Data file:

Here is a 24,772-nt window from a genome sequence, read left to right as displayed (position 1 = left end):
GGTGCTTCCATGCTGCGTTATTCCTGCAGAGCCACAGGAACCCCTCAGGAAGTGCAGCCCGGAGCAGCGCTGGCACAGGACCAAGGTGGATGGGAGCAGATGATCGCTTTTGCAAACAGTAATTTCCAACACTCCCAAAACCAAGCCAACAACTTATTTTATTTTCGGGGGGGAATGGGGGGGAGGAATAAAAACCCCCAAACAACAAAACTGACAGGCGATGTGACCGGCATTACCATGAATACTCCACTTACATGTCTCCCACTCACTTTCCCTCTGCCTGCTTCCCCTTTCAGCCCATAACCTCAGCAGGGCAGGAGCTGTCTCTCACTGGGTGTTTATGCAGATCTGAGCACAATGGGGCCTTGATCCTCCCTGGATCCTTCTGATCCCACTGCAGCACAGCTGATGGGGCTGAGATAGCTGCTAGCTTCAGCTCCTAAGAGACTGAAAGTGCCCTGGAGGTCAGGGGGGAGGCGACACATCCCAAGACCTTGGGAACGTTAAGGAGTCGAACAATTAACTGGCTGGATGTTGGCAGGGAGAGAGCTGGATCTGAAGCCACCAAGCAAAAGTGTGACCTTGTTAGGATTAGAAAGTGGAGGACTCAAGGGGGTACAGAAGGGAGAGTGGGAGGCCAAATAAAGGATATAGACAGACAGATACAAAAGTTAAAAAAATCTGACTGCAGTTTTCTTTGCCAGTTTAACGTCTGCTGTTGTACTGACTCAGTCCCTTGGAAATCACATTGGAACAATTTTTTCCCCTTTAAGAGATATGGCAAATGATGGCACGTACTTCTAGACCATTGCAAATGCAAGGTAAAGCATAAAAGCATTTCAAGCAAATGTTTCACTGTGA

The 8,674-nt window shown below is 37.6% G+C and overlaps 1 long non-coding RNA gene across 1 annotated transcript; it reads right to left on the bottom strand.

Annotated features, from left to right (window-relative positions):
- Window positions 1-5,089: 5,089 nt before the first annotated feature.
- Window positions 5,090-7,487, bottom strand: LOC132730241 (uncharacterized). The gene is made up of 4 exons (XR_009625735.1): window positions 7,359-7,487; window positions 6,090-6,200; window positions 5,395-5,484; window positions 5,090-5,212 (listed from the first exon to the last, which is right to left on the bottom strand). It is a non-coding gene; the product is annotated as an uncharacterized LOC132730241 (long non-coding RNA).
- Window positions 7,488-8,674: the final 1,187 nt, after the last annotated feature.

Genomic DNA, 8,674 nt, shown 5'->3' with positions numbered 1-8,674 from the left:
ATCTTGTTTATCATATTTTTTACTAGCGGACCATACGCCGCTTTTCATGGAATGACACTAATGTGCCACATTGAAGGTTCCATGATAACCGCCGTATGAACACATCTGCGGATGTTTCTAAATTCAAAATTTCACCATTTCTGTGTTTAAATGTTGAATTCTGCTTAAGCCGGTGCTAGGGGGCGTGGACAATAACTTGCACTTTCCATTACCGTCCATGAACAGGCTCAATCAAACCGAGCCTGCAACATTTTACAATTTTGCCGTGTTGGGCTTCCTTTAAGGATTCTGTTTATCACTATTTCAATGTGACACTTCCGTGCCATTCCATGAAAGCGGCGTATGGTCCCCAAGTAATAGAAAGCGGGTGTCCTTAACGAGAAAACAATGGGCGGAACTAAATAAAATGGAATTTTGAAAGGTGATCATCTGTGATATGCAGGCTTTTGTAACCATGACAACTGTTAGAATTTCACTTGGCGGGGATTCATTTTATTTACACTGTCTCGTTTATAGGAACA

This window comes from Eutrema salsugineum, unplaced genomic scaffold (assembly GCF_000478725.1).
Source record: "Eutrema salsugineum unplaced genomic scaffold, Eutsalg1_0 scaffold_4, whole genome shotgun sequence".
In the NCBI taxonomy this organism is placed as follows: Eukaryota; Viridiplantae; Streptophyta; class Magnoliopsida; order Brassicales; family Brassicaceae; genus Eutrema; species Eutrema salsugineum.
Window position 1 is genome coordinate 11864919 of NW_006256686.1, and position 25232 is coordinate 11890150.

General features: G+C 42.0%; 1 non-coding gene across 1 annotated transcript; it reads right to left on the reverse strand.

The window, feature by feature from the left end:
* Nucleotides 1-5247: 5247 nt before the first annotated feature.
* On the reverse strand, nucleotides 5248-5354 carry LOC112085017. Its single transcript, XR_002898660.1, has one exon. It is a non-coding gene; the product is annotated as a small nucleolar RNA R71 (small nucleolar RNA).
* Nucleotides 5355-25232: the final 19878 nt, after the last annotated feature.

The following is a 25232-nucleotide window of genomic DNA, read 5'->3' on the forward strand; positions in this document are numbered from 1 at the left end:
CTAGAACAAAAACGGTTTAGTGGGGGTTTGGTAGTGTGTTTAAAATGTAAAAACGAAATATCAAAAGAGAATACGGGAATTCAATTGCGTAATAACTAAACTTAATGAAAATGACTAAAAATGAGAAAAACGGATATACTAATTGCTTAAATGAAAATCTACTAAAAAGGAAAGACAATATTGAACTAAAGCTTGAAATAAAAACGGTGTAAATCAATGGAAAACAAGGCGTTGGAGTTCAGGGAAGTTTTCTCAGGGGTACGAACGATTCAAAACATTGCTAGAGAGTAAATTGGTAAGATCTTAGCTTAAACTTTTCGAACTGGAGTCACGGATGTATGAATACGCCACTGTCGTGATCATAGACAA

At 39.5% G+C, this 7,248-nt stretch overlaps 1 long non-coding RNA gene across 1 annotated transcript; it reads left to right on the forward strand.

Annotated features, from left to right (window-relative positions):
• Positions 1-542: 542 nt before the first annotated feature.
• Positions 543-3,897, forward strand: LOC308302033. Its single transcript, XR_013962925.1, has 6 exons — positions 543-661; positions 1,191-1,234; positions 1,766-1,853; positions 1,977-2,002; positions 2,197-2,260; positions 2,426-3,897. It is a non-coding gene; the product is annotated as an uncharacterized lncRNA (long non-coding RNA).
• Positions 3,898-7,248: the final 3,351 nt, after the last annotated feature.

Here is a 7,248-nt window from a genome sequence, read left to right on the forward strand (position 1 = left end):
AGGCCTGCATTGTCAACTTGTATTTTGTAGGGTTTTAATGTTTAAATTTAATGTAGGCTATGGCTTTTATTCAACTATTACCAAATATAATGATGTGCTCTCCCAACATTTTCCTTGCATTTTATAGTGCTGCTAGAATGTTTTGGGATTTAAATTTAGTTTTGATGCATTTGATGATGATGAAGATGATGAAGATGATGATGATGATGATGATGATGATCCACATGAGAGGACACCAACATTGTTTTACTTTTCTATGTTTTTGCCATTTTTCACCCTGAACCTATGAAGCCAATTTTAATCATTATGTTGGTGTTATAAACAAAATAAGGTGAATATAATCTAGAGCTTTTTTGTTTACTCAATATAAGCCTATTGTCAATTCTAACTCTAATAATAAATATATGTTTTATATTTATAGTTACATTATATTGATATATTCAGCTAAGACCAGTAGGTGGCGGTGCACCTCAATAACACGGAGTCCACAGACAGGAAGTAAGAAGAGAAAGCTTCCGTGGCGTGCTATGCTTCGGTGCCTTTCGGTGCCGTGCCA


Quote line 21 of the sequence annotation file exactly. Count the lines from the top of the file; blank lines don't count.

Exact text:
At 39.5% G+C, this 7,248-nt stretch overlaps 1 long non-coding RNA gene across 1 annotated transcript; it reads left to right on the forward strand.